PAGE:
POSTED: 1:30 a.m. HST, Jun 19, 2011
LAST UPDATED: 2:25 p.m. HST, Aug 5, 2011
Rann Watumull and the rest of the folks at Hawaii Film Partners are ecstatic because they finally have a release date for their locally made feature film "You May Not Kiss the Bride": Sept. 2 at Consolidated's Pearlridge 16.
The romantic comedy, which began filming here in early 2009, will then head overseas in distribution deals that will screen it in 200 Russian theaters as well as in Romania, Hungary, Canada and Latin America, said executive producer Watumull, a co-founder of the Hawaii-based film and television company.
It was a long time coming and hard work, too.
"It's tough being an independent outfit," Watumull said. "We are not a studio, and this is not an artsy film. We are a mainstream, wacky, romantic, adventure comedy that is going head to head with the big studios."
The film's international release has the potential to give serious exposure to several Hawaii musicians in the all-local soundtrack. Hawaii Film Partners couldn't afford expensive licensing fees for mainstream musicians and instead went for home-grown tunes, Watumull said.
Ben Vegas and Maila Gibson, Tiffany Thurston, Imua Garza, Afatia Thompson and Willie K all have music in the film. Garza's "Smile" is the film's title song, but with a new approach that exchanged ukulele for saxophones in order to create a big-band feel, Watumull said.
"You May Not Kiss the Bride" stars actor-comedian Rob Schneider of "Deuce Bigalow," "The Hot Chick" and "The Animal," as well as Hawaii's Tia Carrere, the actress-turned-singer who won a Grammy Award earlier this year.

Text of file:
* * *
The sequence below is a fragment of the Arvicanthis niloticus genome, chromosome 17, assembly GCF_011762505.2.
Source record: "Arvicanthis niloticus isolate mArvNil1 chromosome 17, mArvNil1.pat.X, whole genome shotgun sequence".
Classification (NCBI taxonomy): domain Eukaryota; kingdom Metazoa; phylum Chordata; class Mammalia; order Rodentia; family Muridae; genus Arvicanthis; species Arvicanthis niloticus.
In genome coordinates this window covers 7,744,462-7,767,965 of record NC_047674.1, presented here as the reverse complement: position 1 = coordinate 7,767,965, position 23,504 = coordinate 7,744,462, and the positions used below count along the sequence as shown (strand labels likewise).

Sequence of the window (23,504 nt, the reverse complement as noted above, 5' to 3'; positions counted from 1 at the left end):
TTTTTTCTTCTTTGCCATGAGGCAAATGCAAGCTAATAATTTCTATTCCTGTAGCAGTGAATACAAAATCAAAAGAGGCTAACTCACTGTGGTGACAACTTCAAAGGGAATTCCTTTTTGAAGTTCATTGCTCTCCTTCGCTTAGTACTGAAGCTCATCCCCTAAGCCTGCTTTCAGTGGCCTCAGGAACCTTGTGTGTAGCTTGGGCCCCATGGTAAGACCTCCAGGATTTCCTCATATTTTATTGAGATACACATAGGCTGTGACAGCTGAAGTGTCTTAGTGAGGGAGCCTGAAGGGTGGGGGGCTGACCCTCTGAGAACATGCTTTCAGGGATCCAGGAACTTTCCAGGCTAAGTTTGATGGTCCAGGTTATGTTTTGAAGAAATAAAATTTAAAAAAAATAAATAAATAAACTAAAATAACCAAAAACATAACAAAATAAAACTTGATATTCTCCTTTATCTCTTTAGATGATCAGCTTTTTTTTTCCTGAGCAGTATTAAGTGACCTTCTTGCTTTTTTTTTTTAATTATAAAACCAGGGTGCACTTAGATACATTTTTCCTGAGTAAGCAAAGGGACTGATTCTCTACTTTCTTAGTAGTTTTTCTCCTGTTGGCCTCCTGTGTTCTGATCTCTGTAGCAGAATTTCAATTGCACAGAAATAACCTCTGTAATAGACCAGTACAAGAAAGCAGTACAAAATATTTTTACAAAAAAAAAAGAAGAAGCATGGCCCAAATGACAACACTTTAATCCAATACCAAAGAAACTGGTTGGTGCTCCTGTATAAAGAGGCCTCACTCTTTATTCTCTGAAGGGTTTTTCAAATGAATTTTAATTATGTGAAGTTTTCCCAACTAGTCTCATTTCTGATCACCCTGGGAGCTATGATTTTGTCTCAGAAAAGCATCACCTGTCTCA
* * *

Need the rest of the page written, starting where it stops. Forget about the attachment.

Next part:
It's the story of a pet photographer — played by Dave Annable of ABC's "Brothers & Sisters" — who accidentally maims a cat belonging to the wife of a Croatian mobster. He ends up marrying the mobster's daughter, who is played by "American Idol" runner-up Katharine McPhee.
The film was directed by Rob Hedden, who directed "The Condemned" in 2007 and, years ago, "Friday the 13th Part VIII: Jason Takes Manhattan."
Watumull would like to screen the film in additional theaters closer to home and said Hawaii Film Partners recently created a Facebook page (www.facebook.com/YouMayNotKissTheBride) to collect public support.
"We are mounting a grass-roots effort to show there is an audience for this movie, and if we can, Consolidated will let us have another theater," he said.
The film was shot almost entirely in Hawaii, from the Paul Mitchell Estate in Lanikai to Dillingham Airfield on the North Shore. Crews shot a cliffhanger scene at Halona Blowhole and found the only section of King Street where there aren't any palm trees — between River Street and Nuuanu Avenue.
Annable and veteran Hollywood heavy Vinnie Jones even take a walk in Chinatown, Watumull said.
"If you adjust the camera angles, you see buildings," he said. "You have nice brick buildings, and with a few ‘snow route' signs and some taxicabs, people will think it's Chicago."
Nothing is permanent in the world of television stage sets, even when they're functional. Case in point: the headquarters set of "Hawaii Five-0," which was built in an unused storage area of the downtown post office. It's gone.
What was once a suite of functional offices created as a backdrop for the show's characters — complete with dark wood trim, wanted posters and character-inspired desk decorations — is once again an empty space.
"There's not a sign that they were ever there," said Duke Gonzales, spokesman for the U.S. Postal Service in Hawaii.
There are no discussions to rebuild the set, he said. CBS would only say that the HQ set, as it's known, "is under transition."
And that's a wrap. …
Mike Gordon is the Star-Advertiser's film and television writer. Reach him at 529-4803 or firstname.lastname@example.org.